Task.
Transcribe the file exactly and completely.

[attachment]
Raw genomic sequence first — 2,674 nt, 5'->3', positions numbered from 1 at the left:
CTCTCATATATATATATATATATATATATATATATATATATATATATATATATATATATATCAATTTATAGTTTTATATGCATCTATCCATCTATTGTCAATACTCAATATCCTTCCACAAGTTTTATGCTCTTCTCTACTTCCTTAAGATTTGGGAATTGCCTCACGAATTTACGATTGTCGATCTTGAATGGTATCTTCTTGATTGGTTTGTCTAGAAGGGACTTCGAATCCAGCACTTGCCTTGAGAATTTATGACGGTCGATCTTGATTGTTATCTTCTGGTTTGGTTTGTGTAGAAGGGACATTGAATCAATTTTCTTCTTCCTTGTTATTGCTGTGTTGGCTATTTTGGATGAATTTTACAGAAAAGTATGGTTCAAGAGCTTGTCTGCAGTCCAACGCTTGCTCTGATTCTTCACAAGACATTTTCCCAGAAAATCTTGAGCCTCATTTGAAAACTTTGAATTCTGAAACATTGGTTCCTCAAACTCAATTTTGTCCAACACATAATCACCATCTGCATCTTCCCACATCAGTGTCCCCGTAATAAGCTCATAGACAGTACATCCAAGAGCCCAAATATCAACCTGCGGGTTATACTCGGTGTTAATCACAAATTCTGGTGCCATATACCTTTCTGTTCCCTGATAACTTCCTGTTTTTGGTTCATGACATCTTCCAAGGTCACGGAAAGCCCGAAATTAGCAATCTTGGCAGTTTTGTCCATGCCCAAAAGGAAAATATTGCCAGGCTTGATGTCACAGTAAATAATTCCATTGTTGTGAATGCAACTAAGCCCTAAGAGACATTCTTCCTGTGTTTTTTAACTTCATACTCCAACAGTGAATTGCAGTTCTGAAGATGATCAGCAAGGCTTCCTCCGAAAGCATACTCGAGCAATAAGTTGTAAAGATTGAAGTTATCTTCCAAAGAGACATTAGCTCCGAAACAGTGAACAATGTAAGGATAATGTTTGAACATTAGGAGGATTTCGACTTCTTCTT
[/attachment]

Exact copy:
Raw genomic sequence first — 2,674 nt, 5'->3', positions numbered from 1 at the left:
CTCTCATATATATATATATATATATATATATATATATATATATATATATATATATATATATCAATTTATAGTTTTATATGCATCTATCCATCTATTGTCAATACTCAATATCCTTCCACAAGTTTTATGCTCTTCTCTACTTCCTTAAGATTTGGGAATTGCCTCACGAATTTACGATTGTCGATCTTGAATGGTATCTTCTTGATTGGTTTGTCTAGAAGGGACTTCGAATCCAGCACTTGCCTTGAGAATTTATGACGGTCGATCTTGATTGTTATCTTCTGGTTTGGTTTGTGTAGAAGGGACATTGAATCAATTTTCTTCTTCCTTGTTATTGCTGTGTTGGCTATTTTGGATGAATTTTACAGAAAAGTATGGTTCAAGAGCTTGTCTGCAGTCCAACGCTTGCTCTGATTCTTCACAAGACATTTTCCCAGAAAATCTTGAGCCTCATTTGAAAACTTTGAATTCTGAAACATTGGTTCCTCAAACTCAATTTTGTCCAACACATAATCACCATCTGCATCTTCCCACATCAGTGTCCCCGTAATAAGCTCATAGACAGTACATCCAAGAGCCCAAATATCAACCTGCGGGTTATACTCGGTGTTAATCACAAATTCTGGTGCCATATACCTTTCTGTTCCCTGATAACTTCCTGTTTTTGGTTCATGACATCTTCCAAGGTCACGGAAAGCCCGAAATTAGCAATCTTGGCAGTTTTGTCCATGCCCAAAAGGAAAATATTGCCAGGCTTGATGTCACAGTAAATAATTCCATTGTTGTGAATGCAACTAAGCCCTAAGAGACATTCTTCCTGTGTTTTTTAACTTCATACTCCAACAGTGAATTGCAGTTCTGAAGATGATCAGCAAGGCTTCCTCCGAAAGCATACTCGAGCAATAAGTTGTAAAGATTGAAGTTATCTTCCAAAGAGACATTAGCTCCGAAACAGTGAACAATGTAAGGATAATGTTTGAACATTAGGAGGATTTCGACTTCTTCTT